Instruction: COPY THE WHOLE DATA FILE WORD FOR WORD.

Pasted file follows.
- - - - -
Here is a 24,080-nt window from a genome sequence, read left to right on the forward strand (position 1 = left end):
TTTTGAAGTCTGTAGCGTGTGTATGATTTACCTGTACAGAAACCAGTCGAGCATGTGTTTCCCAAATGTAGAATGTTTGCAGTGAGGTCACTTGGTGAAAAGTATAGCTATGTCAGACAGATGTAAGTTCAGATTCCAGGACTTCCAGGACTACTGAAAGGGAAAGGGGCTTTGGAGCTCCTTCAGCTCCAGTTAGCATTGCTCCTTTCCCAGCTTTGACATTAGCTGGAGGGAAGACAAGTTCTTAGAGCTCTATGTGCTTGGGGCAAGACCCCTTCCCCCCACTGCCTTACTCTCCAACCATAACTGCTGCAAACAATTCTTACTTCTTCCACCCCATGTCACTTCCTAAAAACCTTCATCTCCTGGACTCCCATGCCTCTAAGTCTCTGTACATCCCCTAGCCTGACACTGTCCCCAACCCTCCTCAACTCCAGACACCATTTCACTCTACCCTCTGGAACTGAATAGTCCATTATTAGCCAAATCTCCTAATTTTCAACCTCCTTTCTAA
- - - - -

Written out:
Here is a 24,080-nt window from a genome sequence, read left to right on the forward strand (position 1 = left end):
TTTTGAAGTCTGTAGCGTGTGTATGATTTACCTGTACAGAAACCAGTCGAGCATGTGTTTCCCAAATGTAGAATGTTTGCAGTGAGGTCACTTGGTGAAAAGTATAGCTATGTCAGACAGATGTAAGTTCAGATTCCAGGACTTCCAGGACTACTGAAAGGGAAAGGGGCTTTGGAGCTCCTTCAGCTCCAGTTAGCATTGCTCCTTTCCCAGCTTTGACATTAGCTGGAGGGAAGACAAGTTCTTAGAGCTCTATGTGCTTGGGGCAAGACCCCTTCCCCCCACTGCCTTACTCTCCAACCATAACTGCTGCAAACAATTCTTACTTCTTCCACCCCATGTCACTTCCTAAAAACCTTCATCTCCTGGACTCCCATGCCTCTAAGTCTCTGTACATCCCCTAGCCTGACACTGTCCCCAACCCTCCTCAACTCCAGACACCATTTCACTCTACCCTCTGGAACTGAATAGTCCATTATTAGCCAAATCTCCTAATTTTCAACCTCCTTTCTAA